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Student ambassador achieves ambition of researching mental health

26 July 2021

Elpida Petrovits believes she is proof that academic success is possible, even in the most challenging of circumstances.

Graduating with a first class degree from Cardiff University in Human and Social Sciences, Ellie, as she is known to friends, will be going on to complete a fully funded Master’s and PhD studentship at the University of Glasgow.

Both will focus on public health interventions with the aim to promote health and wellbeing in older adults and children and young people.

But Ellie has overcome a number of hurdles along the way. The 23-year-old, who is half Welsh, grew up in Greece until she was 14. Her caring responsibilities for a close family member meant the next few years were difficult, as she divided her time between two countries.

“Going to school in Greece meant I didn’t have A Levels but I knew I wanted to go to university in Wales,” she said. “So I was gaining credits with the Open University while juggling part-time jobs – I worked as a barista and as a nursery assistant.”

Ellie then chose the Pathway to Social Sciences at Cardiff University before embarking on her degree.

“The Pathway was wonderful as it helped prepare me for undergraduate life and I was delighted to get the chance to study a psychology-based degree as this is an area that has always been of interest to me,” she said.

Ellie’s dedication to work didn’t stop at her studies or paid work. She has worked in various guises as a volunteer – as Lead Student Ambassador for young carers on the Widening Participation programme and for young carers and as a student mentor mentoring fellow students as they start out and progress through their degrees. Other extracurricular engagements include her role as an academic representative and Senior Student Champion.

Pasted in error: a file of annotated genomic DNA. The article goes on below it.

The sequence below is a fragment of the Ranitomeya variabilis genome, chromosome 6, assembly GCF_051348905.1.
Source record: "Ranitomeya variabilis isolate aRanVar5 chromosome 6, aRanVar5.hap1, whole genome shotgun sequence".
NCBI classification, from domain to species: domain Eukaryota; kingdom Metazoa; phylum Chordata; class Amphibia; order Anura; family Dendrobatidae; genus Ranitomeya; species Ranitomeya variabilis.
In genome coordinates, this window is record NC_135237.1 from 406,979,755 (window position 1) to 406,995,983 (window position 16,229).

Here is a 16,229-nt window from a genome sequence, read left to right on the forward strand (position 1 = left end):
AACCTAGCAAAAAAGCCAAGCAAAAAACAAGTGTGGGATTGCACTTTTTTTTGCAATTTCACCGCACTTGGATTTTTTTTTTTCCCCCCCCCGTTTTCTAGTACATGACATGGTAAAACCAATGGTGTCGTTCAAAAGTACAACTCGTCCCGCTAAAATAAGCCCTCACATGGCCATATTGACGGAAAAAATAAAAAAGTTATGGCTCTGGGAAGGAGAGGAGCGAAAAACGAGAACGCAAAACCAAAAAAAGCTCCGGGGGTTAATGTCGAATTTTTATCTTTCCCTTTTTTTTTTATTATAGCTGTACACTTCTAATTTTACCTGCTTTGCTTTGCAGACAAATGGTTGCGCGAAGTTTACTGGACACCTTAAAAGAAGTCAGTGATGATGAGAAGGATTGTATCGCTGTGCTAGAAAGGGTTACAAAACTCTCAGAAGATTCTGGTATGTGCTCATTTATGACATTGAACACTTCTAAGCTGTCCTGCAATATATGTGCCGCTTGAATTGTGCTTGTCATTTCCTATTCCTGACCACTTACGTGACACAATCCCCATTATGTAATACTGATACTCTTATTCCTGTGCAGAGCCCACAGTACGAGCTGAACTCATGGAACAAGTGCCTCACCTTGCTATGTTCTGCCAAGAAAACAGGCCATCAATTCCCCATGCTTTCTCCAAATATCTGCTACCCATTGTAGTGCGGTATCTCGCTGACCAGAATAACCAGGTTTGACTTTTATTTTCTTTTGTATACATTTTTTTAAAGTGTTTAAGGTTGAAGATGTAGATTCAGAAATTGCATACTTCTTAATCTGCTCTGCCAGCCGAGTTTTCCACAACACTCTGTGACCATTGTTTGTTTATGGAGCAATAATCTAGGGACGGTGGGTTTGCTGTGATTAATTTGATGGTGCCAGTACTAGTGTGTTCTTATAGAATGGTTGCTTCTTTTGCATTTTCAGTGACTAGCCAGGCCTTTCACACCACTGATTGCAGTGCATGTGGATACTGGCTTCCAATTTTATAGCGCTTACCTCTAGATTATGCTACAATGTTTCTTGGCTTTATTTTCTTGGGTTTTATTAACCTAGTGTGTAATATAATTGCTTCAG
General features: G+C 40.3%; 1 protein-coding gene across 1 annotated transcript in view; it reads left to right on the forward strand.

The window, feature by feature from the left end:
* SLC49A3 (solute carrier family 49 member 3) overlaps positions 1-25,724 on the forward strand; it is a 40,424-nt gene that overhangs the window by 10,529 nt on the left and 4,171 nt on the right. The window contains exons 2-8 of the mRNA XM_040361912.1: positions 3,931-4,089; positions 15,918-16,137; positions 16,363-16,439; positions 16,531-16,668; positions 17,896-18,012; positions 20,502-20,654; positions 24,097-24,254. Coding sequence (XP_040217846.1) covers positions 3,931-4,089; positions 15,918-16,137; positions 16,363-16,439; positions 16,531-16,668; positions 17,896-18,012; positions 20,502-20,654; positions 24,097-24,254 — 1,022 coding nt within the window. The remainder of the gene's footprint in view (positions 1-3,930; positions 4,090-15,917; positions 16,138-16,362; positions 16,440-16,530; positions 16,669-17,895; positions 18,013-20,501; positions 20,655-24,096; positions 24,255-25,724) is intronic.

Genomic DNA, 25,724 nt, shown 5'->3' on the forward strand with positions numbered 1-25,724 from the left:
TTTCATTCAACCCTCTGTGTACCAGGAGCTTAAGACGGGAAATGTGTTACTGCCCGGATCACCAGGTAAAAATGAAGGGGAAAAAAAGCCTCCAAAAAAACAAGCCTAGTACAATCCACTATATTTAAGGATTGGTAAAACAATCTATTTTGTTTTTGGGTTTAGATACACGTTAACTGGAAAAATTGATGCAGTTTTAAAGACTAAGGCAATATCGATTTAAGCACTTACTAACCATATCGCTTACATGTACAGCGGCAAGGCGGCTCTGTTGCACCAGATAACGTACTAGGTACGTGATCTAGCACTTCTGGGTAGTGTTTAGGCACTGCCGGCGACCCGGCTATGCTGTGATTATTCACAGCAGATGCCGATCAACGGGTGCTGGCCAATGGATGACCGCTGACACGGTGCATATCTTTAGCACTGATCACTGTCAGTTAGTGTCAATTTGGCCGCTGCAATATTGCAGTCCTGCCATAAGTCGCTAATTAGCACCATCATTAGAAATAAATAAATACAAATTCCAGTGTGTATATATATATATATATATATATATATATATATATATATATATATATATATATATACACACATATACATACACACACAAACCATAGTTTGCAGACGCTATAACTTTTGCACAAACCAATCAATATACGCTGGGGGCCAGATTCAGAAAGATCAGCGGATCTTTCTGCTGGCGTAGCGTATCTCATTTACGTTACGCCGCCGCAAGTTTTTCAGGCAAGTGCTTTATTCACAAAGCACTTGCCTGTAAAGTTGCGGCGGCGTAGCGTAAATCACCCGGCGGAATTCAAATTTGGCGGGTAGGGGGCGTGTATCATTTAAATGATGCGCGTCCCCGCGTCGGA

Beyond the academic aspects, Ellie, has undertaken a total seven other volunteering roles, all of which include projects aiming to improve awareness in mental health, promote wellbeing and reduce stigma. For example, being a Wellbeing Café Volunteer for Cardiff Women's Aid and a support worker at St David's Hospital for Mental Health Matters Wales (MHM Wales).

She said: “Even though at times it was tricky to balance working, studying and volunteering. I'm very glad I took on the challenge!’’

She particularly enjoyed her volunteering roles with Skills & Volunteering Cymru (SVC). Being a Lead Volunteer for Young Carers Club, she provided a variety of interactive online sessions for young carers. She also co-created and delivered a series of Health and Wellbeing workshops for adults with disabilities and/or mental health conditions.

Knowing that she was contributing to the Covid-19 vaccination roll out programme as a volunteer at a Mass Vaccination Centre was perhaps the most fulfilling aspect of the year. ‘’Not only did I receive a special recognition certificate for outstanding contribution to volunteering, I am now a proud member of the board of trustees for SVC.’’

Ellie was also able to put her theoretical knowledge into practice through her CUROP research placement at the University’s Centre for Development, Evaluation, Complexity and Implementation in Public Health Improvement (DECIPHer).

“I’ve always been driven and I’ve tried to make the most of every opportunity that’s come up,” she said. “I strongly believe research is the key to improving the health and wellbeing of people and this is an area I am really passionate about. My next round of studies will help me focus on this further.”

Despite graduation ceremonies being online this year, Ellie found time to celebrate with friends, donning a cap and gown for pictures near the University’s Main Building.

She added: “To anyone wanting to make that move to university, I would say, go for it. There are no barriers too great and there is so much support available. I’m looking forward to the future.”

See our Pathways to a degree page to find out more about Pathway opportunities.

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